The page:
Conflict is inevitable in every work environment, but we can learn to manage it well.
When Madison reached out to me for coffee, I could tell she had a lot on her mind. Madison was a young staff member at a large church where we both worked, and although we didn’t cross paths often, I admired her energy and passion and was happy to get to know her better. But twenty minutes into our meeting, Madison admitted she was ready to quit her “dream job” that she had accepted just a year before. This role was her first in church work, and through tears, she shared how the infighting and conflict in her department had shaken her confidence in herself and her faith in God. Her expectations for what church work could be clashed with the reality of a demanding role on a dysfunctional team. And Madison is not alone: Her story echoes many others I’ve heard from churches and ministry leaders, struggling to know how to handle conflict when working in the church.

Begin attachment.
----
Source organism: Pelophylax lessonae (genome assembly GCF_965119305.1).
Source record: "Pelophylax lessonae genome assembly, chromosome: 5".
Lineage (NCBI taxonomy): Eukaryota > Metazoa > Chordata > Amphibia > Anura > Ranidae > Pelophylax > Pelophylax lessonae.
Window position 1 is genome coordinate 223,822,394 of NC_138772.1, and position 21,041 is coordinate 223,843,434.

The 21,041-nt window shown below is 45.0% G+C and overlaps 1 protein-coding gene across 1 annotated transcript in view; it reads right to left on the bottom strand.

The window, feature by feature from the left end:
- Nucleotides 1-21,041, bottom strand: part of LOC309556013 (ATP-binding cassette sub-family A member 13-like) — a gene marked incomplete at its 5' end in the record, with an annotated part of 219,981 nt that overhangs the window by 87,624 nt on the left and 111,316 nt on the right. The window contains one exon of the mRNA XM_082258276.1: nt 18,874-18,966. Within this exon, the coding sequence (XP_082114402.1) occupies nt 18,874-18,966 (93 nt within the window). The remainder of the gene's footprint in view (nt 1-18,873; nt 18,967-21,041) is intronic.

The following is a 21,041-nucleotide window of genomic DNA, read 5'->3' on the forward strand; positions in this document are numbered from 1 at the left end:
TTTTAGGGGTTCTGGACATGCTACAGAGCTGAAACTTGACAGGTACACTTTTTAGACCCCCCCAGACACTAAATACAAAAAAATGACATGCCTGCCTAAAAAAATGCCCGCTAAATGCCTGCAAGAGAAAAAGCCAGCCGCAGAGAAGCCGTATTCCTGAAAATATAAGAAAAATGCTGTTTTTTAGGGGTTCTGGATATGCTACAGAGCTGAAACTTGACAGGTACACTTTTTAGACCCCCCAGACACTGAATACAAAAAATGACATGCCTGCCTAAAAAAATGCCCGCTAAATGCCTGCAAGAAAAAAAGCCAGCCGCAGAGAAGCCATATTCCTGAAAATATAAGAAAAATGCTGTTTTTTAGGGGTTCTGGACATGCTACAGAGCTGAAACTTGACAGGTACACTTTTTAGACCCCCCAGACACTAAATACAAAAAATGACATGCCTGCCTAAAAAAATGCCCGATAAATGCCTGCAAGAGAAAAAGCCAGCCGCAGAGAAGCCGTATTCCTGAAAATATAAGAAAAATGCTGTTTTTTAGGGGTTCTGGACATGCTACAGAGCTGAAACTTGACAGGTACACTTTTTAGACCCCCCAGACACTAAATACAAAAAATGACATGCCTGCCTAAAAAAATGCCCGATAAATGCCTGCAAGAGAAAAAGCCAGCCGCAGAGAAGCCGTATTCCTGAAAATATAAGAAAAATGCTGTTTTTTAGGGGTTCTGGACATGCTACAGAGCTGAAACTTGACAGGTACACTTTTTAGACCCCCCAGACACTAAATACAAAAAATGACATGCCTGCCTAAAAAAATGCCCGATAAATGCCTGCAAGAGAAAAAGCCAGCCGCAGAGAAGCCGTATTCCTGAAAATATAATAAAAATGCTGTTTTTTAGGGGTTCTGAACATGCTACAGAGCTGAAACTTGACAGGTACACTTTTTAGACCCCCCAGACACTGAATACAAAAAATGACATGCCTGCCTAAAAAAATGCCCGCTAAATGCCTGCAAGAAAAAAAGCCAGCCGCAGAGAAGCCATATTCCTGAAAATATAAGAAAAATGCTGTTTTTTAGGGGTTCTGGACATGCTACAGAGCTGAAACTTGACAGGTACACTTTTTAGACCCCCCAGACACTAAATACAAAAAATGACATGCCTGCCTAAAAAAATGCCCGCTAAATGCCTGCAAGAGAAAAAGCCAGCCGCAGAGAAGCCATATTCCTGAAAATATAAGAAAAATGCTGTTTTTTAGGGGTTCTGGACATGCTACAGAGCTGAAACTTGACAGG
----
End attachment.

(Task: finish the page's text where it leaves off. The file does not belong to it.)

It may feel like church work should be less conflictual than the average job, not more. After all, when we work together at church or in ministry, we share common values, a common vision and a common Lord. It would seem that all that sharing would make for a conflict-free workplace, but in reality, that is rarely the case. Conflict among church members and pastors, pastors and the board, and among staff is an oft-cited reason for pastor burnout, not to mention young leaders like Madison.